He added that much of the work that international firms in the Middle East do is leveraged off other places, and other markets in which they work, particularly on the banking side. “You will see that firms that don’t have the international reputation or connections will really struggle to do well in the Middle East.”

There are no firms planning to do that, said Motylinsk, adding that there are good reasons for it.

A number of top UK firms have had offices in the Middle East for some time, including Clifford Chance, Allen & Overy, Denton Wilde Sapte and Simmons & Simmons. A host of Magic Circle firms are now setting up in the region, including Freshfields, Herbert Smith, DLA Piper Rudnick Gray Cary, and Linklaters.

But UK firms have “gone a little bit overboard on it — everybody’s there and they’re all ‘monstering’ the same deals,” Clark said. “I think it’s a fashionable thing at the moment — it’ll be interesting to see how it pans out in a year’s time. If I was running a law firm, I wouldn’t be rushing to get there.”

“It may be in five or 10 years’ time, if the Middle East lasts — and I’ve got some doubts about that — that there’ll be opportunities for Australian firms, but I don’t see them yet. I think for the short-term there’s going to be a talent bleed for Australia and New Zealand, rather than an opportunity. I just don’t see the synergies.”

Clark speculated that law firm expansion into the Middle East might be comparable to that into the Asian market, “where initially the UK firms come in, and they and the American firms control the investment flow and get first mover advantage, then work out it’s pretty hard slog, pick up stumps and go home”.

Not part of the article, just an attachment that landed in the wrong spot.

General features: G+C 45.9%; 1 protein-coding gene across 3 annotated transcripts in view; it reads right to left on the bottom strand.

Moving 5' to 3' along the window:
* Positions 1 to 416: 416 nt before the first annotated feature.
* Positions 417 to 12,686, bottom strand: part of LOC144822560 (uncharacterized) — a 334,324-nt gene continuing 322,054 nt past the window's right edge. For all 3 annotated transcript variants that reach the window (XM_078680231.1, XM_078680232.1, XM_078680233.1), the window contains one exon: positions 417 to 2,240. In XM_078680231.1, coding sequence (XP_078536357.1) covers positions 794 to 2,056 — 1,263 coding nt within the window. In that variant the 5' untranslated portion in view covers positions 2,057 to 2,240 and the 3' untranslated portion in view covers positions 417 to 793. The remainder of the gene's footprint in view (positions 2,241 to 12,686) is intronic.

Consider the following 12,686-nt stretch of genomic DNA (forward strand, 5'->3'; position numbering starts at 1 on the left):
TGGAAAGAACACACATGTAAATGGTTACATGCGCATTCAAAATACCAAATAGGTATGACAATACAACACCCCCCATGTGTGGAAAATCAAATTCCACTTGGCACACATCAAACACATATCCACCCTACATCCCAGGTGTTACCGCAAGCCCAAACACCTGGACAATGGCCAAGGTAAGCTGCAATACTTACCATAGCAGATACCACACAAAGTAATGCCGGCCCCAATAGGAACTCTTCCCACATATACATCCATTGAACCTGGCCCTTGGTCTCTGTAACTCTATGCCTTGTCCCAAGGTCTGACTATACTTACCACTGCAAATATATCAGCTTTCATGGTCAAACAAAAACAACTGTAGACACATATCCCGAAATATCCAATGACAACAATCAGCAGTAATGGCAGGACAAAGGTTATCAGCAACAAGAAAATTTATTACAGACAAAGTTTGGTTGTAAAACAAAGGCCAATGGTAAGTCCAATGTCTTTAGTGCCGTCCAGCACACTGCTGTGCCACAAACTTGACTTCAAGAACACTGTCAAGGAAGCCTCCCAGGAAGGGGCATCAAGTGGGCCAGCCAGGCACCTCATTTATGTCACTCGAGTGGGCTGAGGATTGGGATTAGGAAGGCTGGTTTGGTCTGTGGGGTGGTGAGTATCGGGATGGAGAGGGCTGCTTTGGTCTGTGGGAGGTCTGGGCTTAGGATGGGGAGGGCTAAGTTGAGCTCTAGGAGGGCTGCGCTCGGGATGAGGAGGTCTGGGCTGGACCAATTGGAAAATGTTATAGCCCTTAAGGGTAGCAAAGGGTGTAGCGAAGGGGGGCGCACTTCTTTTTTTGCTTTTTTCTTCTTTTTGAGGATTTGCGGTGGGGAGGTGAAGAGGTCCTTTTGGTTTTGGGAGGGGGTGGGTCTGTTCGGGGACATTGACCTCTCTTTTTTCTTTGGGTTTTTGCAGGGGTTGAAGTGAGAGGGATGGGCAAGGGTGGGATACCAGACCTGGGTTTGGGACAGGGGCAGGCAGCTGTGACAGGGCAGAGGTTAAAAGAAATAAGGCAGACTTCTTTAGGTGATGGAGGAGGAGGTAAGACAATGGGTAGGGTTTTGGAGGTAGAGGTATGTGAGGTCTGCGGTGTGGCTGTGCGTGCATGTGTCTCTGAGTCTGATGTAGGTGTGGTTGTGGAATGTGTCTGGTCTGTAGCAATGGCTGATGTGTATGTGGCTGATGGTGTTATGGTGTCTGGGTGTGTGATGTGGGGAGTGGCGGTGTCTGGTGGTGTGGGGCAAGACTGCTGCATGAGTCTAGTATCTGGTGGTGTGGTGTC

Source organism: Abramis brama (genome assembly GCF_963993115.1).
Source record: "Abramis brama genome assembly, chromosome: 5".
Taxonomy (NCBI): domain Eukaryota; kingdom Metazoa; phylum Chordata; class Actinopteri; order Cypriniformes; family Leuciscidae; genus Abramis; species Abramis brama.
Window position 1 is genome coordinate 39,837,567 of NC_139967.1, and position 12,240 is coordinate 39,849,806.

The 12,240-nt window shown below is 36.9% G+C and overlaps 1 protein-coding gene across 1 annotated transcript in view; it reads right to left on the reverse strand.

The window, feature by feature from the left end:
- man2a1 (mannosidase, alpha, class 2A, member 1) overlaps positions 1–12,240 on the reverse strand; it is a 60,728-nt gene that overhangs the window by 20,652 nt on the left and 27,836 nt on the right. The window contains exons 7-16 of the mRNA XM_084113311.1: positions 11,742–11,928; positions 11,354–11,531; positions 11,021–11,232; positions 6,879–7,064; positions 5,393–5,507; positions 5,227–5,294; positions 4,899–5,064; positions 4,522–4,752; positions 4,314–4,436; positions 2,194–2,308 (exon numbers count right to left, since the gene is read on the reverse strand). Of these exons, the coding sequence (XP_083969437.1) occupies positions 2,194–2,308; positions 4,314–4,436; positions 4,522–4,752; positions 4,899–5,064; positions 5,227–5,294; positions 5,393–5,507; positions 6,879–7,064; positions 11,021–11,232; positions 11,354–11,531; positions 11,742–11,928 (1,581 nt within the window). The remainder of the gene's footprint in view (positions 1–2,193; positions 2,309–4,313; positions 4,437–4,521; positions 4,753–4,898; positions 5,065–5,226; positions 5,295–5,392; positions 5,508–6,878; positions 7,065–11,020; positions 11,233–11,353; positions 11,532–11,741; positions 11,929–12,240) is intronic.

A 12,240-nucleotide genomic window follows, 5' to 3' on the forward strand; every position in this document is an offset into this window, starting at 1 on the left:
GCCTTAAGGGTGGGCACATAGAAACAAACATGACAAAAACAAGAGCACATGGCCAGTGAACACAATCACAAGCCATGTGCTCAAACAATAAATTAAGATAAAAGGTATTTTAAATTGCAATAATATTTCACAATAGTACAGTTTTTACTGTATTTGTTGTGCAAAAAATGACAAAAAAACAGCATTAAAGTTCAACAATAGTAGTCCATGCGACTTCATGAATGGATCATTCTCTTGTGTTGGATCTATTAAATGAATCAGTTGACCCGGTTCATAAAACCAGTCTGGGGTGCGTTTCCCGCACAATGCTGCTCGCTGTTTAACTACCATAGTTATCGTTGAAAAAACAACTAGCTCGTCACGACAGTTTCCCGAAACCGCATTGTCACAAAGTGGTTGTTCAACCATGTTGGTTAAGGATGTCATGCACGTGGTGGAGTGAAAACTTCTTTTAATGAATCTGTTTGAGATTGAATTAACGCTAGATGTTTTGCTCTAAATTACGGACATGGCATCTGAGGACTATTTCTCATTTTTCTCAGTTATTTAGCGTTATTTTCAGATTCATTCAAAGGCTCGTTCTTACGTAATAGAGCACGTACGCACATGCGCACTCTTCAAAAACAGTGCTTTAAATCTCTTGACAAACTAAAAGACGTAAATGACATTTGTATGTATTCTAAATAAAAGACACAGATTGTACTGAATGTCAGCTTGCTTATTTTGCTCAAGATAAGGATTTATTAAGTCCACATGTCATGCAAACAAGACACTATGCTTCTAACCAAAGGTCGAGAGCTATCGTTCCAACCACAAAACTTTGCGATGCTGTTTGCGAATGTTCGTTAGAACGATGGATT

Additional reporting by Shaun Drummond.

Andrea Milner is the Editor of Lawyers Weeklys sister publication NZ Lawyer.

Like this story? Read more:

QLS condemns actions of disgraced lawyer as ‘stain on the profession’

NSW proposes big justice reforms to target risk of reoffending

The legal budget breakdown 2017

No rush for Middle East moves: consultants
lawyersweekly logo
Promoted content
Recommended by Spike Native Network
more from lawyers weekly
Warning
Aug 23 2017
NT Law Society sounds alarm on mandatory sentencing
The Law Society Northern Territory has issued a warning over mandatory sentencing, saying it hasn’...
Unite
Aug 22 2017
Professionals unite in support of marriage equality
The presidents of representative bodies for solicitors, barristers and doctors in NSW have come toge...
Aug 21 2017
Is your firm on the right track for gig economy gains?
Promoted by Crowd & Co. The way we do business, where we work, how we engage with workers, ev...
APPOINTMENTS
Allens managing partner Richard Spurio, image courtesy Allens' website
Jun 21 2017
Promo season at Allens
A group of lawyers at Allens have received promotions across its PNG and Australian offices. ...
May 11 2017
Partner exits for in-house role
A Victorian lawyer has left the partnership of a national firm to start a new gig with state governm...
Esteban Gomez
May 11 2017
National firm recruits ‘major asset’
A national law firm has announced it has appointed a new corporate partner who brings over 15 years'...
opinion
Nicole Rich
May 16 2017
Access to justice for young transgender Australians
Reform is looming for the process that young transgender Australians and their families must current...
Geoff Roberson
May 11 2017
The lighter side of the law: when law and comedy collide
On the face of it, there doesn’t seem to be much that is amusing about the law, writes Geoff Rober...
Help
May 10 2017
Advocate’s immunity – without fear or without favour but not both
On 29 March 2017, the High Court handed down its decision in David Kendirjian v Eugene Lepore & ...